Neeson plays Jimmy Conlon, a mobster who finds himself in a precarious situation with his boss after, through some of the most contrived circumstances I’ve ever seen in a major motion picture, he ends up shooting his son. Once friends, that boss, played by Ed Harris, is now an enemy and plans on making him feel the same hurt by taking his own son, Mike, played by Joel Kinnaman, away from him. Naturally, Jimmy will do anything to prevent that from happening, which leads to one long night of shootouts and chases.

And I mean loooong night. Not since last year’s “Transformers: Age of Extinction” has a movie been so unnecessarily long in relation to the complexity, or lack thereof, of its story. Thankfully, “Run All Night” isn’t quite as long as that movie, as it clocks in at roughly two hours, but it feels about the same. Characterization and emotion is minimal, though the film tries to create some of both with amateur screenplay tactics—Mike is estranged from Jimmy, meaning he has never met his own grandkids, all the while he’s freezing in his home because the poor guy can’t afford to fix his heater, etc.—so there’s very little grab onto here. In fact, it’s one of those rare films where I was actually rooting for the supposed “good guy” to lose.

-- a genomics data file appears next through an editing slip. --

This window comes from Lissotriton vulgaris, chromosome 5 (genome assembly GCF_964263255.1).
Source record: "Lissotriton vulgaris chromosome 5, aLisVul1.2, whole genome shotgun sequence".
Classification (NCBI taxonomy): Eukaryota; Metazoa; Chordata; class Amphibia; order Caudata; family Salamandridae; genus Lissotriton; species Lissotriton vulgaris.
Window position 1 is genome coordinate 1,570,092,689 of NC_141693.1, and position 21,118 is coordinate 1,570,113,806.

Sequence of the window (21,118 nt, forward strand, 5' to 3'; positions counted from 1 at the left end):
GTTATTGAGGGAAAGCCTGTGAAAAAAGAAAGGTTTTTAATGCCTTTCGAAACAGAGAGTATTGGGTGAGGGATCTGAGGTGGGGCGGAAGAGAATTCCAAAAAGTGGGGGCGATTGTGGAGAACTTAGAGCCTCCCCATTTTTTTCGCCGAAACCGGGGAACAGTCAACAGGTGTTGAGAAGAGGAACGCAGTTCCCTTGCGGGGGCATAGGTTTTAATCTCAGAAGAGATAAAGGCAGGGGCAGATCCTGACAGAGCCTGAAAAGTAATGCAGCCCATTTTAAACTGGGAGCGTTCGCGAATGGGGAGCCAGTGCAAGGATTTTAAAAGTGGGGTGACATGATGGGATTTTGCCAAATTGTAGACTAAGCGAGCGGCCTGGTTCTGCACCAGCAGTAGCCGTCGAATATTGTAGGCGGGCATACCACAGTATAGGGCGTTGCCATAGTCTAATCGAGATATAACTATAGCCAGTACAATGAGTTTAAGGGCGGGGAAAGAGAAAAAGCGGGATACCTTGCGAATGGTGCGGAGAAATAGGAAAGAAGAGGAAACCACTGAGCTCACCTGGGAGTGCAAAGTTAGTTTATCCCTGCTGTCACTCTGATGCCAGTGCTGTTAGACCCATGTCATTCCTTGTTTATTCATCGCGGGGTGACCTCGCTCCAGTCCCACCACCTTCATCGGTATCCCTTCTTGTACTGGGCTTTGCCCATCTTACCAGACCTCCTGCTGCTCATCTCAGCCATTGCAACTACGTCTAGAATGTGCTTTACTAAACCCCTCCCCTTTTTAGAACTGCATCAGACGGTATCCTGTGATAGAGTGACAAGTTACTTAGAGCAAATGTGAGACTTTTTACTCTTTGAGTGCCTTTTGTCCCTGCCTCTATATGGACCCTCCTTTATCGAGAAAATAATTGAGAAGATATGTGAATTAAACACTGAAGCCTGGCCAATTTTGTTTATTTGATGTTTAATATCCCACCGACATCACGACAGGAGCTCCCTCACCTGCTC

You see, despite attempts to make Jimmy a likable character, his introduction shows him as the boorish pig he is, as he dresses up as Santa, gets drunk, treats the kids around him poorly and then proceeds to speak to an attractive woman in what can only be described as sexually abusive language. The introduction to this character is so bad that it leaves a lasting impression that later acts of goodwill fail to reverse, though even if it did, a late film reveal shows the true cowardice and selfishness of his personality.

Meanwhile, his boss, Shawn, shows empathy and even a tinge of regret. When he turns down a business deal with a local drug dealer trying to peddle heroine, he explains it’s because when he did something similar in his younger, more naïve days, it led to too much hardship, as those he loved became hooked on it and he lost them all. He’s still a bad guy, of course, and has most certainly done or ordered people to do worse things than Jimmy, but the film, perhaps unintentionally, paints him in a better light than the supposed hero.

Simply put, “Run All Night” has everything backwards and its tepid action does little to hide that fact. Its action is accompanied by few truly heart racing moments and lots of far-too-dark cinematography, occasionally aggressive close-ups and shaky cam and shot reverse shot shootouts. It feels very much like action filmmaking 101, like what an amateur filmmaker without the experience to truly know what he or she is doing would produce if given millions of dollars to toy with.

Run All Night receives 1/5

Thursday
Feb122015

Fifty Shades of Grey